Ideas on how to jam with other people

Useful structural ideas for having controlled yet spontaneous jam sessions that are experimental in nature.

Table of contents

  1. Goal
    1. Background / Motivation
  2. Simple Ideas
    1. Alternate Notes
    2. Sync
  3. Ideas with a backing track
    1. Accompany a song you've never heard
    2. Substitute out parts
  4. Read Music


Detail as many ideas as I can for making spontaneous novel music with another person.

Background / Motivation

Fundamentally what has always excited me about jamming has not been making music that necessarily sounds good (although that's nice too) but instead creating musical experiences that are novel.

Jams tend to happen with a jazz, rock, or blues context, but my preference is to generally avoid this tradition. When genre is invoked people will inevitably rely upon stylistic clich├ęs, making it harder to arrive at some new experience. In addition, these genre-based jams end up manifesting as trading solos back and forth over the same chord or a simple progression for 30 minutes straight. It's very one-dimensional.

Removing the context of genres does take away structure. So in that absence I propose other structural ideas for jamming.

These ideas are formulated with two people in mind, but they can be adjusted to accomodate more people.

Simple Ideas

Alternate notes

Person 1 plays a note. Person 2 plays a note. Person 1 plays a note. Etc.

Try to complete each other's musical thoughts or make it sound like one person is playing.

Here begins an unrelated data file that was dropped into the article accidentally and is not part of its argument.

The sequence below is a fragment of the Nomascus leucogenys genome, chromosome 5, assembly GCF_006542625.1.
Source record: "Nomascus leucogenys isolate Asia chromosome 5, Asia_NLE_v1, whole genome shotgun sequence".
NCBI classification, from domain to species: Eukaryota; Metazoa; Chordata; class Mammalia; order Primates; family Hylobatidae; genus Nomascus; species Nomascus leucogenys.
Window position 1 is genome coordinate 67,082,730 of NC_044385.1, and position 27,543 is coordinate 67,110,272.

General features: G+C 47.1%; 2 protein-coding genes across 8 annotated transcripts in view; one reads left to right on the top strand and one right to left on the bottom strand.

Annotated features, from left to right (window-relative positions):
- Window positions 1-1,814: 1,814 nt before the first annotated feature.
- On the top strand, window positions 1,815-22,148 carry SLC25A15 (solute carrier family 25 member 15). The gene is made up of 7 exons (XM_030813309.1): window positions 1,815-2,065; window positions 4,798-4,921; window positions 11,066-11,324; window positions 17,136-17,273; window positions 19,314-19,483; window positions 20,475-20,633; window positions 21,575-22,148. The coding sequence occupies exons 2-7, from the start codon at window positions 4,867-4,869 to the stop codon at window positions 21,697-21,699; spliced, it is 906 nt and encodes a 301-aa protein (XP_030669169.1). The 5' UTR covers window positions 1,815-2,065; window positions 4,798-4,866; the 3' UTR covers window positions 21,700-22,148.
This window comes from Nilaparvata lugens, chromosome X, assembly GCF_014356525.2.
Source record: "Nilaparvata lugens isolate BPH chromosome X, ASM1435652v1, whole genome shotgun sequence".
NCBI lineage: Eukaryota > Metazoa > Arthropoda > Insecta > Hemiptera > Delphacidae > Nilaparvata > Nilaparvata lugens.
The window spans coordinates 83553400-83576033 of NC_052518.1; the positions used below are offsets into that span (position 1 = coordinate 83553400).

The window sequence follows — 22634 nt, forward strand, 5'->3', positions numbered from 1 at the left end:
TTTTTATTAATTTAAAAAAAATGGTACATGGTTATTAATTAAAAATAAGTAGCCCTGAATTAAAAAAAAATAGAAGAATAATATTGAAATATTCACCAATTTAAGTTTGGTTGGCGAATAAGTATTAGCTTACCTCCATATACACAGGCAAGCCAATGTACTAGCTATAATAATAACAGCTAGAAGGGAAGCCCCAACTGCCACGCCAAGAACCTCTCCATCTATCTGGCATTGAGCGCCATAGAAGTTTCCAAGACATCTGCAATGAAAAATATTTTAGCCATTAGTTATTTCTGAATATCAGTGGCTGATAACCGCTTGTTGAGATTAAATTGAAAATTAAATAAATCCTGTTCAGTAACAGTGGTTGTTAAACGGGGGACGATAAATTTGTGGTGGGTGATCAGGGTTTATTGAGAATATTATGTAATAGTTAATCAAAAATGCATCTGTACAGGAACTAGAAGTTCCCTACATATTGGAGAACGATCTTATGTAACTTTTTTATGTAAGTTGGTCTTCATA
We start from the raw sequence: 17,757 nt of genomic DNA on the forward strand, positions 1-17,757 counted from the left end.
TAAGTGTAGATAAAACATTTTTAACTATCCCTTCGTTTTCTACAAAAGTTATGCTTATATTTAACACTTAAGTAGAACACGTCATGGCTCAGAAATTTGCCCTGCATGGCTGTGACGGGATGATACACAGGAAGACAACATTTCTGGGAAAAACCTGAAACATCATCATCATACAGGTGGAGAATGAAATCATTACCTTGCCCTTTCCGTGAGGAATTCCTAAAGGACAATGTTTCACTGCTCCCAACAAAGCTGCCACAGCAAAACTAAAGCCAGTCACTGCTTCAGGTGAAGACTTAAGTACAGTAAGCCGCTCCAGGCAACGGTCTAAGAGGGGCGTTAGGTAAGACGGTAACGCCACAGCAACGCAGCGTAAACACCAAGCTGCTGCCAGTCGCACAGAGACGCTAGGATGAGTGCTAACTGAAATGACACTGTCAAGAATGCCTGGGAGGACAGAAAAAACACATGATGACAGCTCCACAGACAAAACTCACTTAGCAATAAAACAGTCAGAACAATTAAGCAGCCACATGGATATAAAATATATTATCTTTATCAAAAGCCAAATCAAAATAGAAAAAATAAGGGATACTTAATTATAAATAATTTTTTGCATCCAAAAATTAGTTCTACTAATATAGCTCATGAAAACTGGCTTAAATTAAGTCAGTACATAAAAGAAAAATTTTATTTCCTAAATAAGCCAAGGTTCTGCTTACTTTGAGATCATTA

Try to compliment each other's thoughts. Maybe one person plays bass notes and the other plays higher notes. This becomes easier when you alternate 2 or 3 notes at a time instead. Try to make it sound like a Bach invention.

Try to evolve the melody to different keys.


Pick a chord, close eyes, and try to play in sync with no tempo. Leave lots of space in between.

Try altering the chord after some time. Do something simple like add a 7th or change to another chord that might superimpose well with the original chord. But mostly focus on playing and releasing together.

Ideas with a backing track

Accompany a song you've never heard

Take a song both people have never heard. Use source separation to strip away everything but the voice. Play the vocal track and try to come up with an accompaniment that makes sense. If it's too difficult, maybe add just the drums or bass. If it's still too difficult, add in other instruments. After coming up with something, compare it to the full mix.

Provide drums for a song you've never heard

Take a song both people have never heard. Use source separation to strip away the drums. Have one person command the bass+snare drum while the other person takes care of everything else. Try to come up with a drum part and play it together. Experiment with each person taking different pieces of the kit.

Substitute out parts

Pick a song where Person 1 knows a song that Person 2 is unfamiliar with. Without playing the song, Person 1 will write out the sections of the song in very vague details (Verse: "Rhythmic Bb and Eb major figure", Chorus: "A moderate moving chord progression around G minor", etc.). Person 1 will extract just the drum part and play it for Person 2 while Person 2 comes up with parts each of the sections that Person 1 described. They then learn this new derivative song together.

Read Music

Not improvisation, but still can be fun, refreshing, and exploratory -- just sight read music together.